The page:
GOVERNMENT STATS QUESTIONED

Covid-19 curve is not flattening, doctors say

Unionist says the country has no capacity to conduct increased testing due to shortage of staff and resources.

In Summary

•Goody challenged the government to do a mortality audit and it will realise the country is still losing many patients to the disease.

•She said infections should be going up especially after the government lifted movement restrictions.

A healthcare worker performs a dry run to test the county’s preparedness in tackling Covid-19 at Mt Kenya Hospital in Nyeri in March, 2020
NO CAPACITY: A healthcare worker performs a dry run to test the county’s preparedness in tackling Covid-19 at Mt Kenya Hospital in Nyeri in March, 2020
Image: EUTYCAS MUCHIRI

The government’s claim that the Covid-19 curve is flattening is untrue, the doctors' union has said.

Central Kenya secretary general of Kenya Medical Practitioners, Pharmacists and Dentists Union Gor Goody challenged the government to do a mortality audit and it  will realise the country is still losing many patients to the disease.

The government in its daily Covid-19 briefings has been indicating a decrease in the rate of infections.

 

Goody who spoke on Gukena FM said people suffering from non-communicable diseases such as hypertension, diabetes, cancer and the aged are getting Covid-19 and dying without being tested.

“Mortuaries are abnormally full, which means that the mortality rate has increased. But we are not getting the right statistics. We are only claiming that the curve is flattening. How is it flattening?” she posed.

She said the country has no capacity to conduct increased testing due to shortage of staff and resources.

That is why the number of infections given out daily by the government is reducing. Goody said those tested take one to four weeks to get their results.

She said the number of infections should be going up especially after the government lifted movement restrictions leading to high urban-rural migration.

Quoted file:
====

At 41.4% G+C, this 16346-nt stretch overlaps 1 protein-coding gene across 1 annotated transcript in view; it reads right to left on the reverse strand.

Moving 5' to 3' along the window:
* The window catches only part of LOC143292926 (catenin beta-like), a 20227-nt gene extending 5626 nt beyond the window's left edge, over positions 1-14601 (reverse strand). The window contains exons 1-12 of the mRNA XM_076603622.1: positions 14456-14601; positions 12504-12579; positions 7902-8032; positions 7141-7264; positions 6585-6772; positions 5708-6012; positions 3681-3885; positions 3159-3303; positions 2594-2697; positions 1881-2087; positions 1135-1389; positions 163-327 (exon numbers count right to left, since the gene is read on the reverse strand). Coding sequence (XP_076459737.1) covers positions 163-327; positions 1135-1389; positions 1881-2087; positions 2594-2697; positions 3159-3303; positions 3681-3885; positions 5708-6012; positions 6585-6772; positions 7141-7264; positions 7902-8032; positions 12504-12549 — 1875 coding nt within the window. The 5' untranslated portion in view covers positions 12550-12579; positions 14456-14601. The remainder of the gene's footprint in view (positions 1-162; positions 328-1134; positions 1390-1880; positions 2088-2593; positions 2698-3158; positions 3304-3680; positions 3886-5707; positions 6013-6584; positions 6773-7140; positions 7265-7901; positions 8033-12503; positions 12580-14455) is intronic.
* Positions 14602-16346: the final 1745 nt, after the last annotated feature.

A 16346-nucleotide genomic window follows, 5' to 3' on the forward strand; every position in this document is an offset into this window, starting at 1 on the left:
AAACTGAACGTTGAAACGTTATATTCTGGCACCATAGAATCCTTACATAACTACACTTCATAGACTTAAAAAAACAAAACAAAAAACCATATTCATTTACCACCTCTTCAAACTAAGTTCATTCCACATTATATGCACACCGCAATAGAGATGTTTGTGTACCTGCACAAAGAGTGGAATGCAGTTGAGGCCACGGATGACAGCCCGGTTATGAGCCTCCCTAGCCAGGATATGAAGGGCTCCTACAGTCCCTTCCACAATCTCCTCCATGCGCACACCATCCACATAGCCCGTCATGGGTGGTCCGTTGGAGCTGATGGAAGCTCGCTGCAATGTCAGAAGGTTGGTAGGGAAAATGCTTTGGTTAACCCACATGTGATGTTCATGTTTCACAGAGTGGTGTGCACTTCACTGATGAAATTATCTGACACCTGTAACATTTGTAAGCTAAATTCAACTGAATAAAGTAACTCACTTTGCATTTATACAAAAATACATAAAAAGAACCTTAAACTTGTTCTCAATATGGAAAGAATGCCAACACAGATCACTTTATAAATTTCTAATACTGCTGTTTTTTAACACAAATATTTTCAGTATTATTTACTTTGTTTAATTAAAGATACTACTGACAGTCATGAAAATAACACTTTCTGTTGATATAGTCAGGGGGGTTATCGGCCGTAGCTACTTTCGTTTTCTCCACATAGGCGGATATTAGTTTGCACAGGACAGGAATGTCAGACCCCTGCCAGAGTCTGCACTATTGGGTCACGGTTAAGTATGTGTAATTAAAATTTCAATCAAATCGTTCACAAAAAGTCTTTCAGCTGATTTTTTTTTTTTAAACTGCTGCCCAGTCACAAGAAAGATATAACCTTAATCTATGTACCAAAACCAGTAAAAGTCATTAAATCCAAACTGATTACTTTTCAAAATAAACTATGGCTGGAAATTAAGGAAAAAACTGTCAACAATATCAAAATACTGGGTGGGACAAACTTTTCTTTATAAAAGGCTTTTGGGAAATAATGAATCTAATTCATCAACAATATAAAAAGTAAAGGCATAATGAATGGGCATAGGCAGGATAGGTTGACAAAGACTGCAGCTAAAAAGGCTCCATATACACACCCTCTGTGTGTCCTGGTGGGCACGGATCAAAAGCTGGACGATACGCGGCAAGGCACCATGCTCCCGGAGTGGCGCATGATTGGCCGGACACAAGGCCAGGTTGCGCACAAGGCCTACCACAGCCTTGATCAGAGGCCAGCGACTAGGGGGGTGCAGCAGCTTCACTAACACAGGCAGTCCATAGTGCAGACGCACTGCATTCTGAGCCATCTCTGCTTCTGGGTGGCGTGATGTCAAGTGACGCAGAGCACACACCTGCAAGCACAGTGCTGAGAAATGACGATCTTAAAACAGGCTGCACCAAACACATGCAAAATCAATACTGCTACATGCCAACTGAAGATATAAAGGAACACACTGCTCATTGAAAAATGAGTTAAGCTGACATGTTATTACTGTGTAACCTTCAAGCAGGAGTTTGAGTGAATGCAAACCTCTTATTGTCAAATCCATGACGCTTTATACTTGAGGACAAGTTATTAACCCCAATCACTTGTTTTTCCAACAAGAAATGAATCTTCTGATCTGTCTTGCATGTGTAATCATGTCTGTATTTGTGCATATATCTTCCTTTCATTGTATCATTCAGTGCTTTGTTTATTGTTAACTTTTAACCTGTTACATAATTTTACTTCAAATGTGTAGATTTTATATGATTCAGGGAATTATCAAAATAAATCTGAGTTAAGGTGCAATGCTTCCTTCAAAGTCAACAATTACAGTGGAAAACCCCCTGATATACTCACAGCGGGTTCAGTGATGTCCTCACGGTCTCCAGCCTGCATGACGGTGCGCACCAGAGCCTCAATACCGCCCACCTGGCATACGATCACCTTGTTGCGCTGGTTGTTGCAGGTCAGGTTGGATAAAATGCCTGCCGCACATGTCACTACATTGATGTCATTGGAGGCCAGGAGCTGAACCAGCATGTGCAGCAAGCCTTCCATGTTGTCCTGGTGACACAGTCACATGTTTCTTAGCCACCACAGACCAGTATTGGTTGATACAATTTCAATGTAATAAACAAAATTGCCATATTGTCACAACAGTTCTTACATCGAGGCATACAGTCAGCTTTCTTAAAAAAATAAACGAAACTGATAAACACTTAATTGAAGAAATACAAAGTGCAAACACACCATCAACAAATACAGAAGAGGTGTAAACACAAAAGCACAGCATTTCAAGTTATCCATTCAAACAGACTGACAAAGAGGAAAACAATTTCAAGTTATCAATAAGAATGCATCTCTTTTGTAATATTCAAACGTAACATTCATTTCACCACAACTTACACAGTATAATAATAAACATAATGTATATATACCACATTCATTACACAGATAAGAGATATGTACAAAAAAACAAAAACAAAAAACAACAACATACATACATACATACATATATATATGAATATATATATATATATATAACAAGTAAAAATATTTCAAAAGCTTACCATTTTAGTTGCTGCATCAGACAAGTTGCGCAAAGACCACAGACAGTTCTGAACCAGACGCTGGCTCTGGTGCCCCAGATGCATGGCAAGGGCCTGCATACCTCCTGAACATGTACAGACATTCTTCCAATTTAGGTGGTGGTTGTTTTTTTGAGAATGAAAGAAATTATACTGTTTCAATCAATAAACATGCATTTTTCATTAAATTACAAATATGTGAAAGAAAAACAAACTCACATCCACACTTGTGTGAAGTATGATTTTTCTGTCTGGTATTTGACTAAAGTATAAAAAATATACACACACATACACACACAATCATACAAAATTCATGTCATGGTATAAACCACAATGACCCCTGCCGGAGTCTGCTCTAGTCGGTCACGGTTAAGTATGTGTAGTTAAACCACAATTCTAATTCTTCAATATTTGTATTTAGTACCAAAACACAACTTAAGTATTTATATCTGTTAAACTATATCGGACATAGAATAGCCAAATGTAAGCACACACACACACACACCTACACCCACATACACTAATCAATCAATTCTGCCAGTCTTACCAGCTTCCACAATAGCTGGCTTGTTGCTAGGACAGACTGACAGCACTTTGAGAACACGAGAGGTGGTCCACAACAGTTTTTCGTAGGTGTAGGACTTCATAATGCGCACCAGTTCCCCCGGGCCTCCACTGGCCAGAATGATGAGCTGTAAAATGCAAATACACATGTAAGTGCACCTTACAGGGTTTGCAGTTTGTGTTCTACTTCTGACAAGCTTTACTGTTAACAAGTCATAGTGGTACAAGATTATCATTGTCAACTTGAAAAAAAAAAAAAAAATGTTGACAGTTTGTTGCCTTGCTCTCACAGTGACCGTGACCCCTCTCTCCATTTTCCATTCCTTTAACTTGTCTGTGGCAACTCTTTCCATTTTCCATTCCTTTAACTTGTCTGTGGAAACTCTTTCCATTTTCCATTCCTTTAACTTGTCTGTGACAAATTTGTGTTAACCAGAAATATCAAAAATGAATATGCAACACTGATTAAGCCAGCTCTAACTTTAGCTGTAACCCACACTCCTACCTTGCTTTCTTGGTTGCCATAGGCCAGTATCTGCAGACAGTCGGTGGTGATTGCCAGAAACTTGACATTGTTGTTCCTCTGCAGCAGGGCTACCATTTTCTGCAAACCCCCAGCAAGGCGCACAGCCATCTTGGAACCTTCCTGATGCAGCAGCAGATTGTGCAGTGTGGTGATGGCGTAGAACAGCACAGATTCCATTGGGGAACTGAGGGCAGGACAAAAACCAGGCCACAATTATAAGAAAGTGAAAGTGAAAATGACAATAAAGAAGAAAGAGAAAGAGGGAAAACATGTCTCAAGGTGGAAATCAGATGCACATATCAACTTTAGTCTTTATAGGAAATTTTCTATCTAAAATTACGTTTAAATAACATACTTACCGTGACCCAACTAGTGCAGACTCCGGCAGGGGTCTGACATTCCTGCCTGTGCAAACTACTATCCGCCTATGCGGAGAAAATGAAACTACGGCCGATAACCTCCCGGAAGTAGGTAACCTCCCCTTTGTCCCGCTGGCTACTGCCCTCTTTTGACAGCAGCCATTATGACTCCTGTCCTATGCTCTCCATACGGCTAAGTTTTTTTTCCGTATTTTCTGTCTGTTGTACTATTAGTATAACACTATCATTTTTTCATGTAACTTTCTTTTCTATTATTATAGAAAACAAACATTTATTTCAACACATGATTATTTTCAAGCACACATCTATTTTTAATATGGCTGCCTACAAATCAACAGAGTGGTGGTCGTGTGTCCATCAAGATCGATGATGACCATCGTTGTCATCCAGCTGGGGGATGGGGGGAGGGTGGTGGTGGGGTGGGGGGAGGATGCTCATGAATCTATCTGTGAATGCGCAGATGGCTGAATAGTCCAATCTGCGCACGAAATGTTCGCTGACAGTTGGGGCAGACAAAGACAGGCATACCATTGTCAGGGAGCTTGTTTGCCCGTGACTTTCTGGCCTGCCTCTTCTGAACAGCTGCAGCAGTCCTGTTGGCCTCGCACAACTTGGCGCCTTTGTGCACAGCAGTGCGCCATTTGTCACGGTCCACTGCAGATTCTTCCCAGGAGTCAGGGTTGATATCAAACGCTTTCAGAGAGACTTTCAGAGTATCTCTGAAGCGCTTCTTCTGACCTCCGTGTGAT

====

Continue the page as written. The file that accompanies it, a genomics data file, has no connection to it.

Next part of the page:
Goody added that doctors are demotivated as their salaries are always delayed and they are supplied with insufficient protective gear to fight Covid-19.

 

She said, currently, healthcare workers are using protective equipment donated by the private sector, adding that not all of the protective gears are of the right quality.

 

“But we are expected to attend the sick with the substandard masks and personal protective equipments (PPE),” she said on Thursday.

Both national and most county governments have been claiming that they have enough protective equipment.

Goody said there is also a shortage of healthcare workers, fording expectant and elderly workers to work in Covid-19 centres.

“We know very well that expectant women and the elderly health workers are not supposed to work in hospitals,” she said.

Healthcare workers, she added, also lack medical insurance making it difficult for them to afford the very health care services they provide.

National Hospital Insurance Fund does not cover Covid-19 patients after the WHO declared the diseases a pandemic.

She also cited corruption in the Ministry of Health, such as the case of Kemsa, as another challenge that has been affecting supply of PPE and other equipment.

Edited by Henry Makori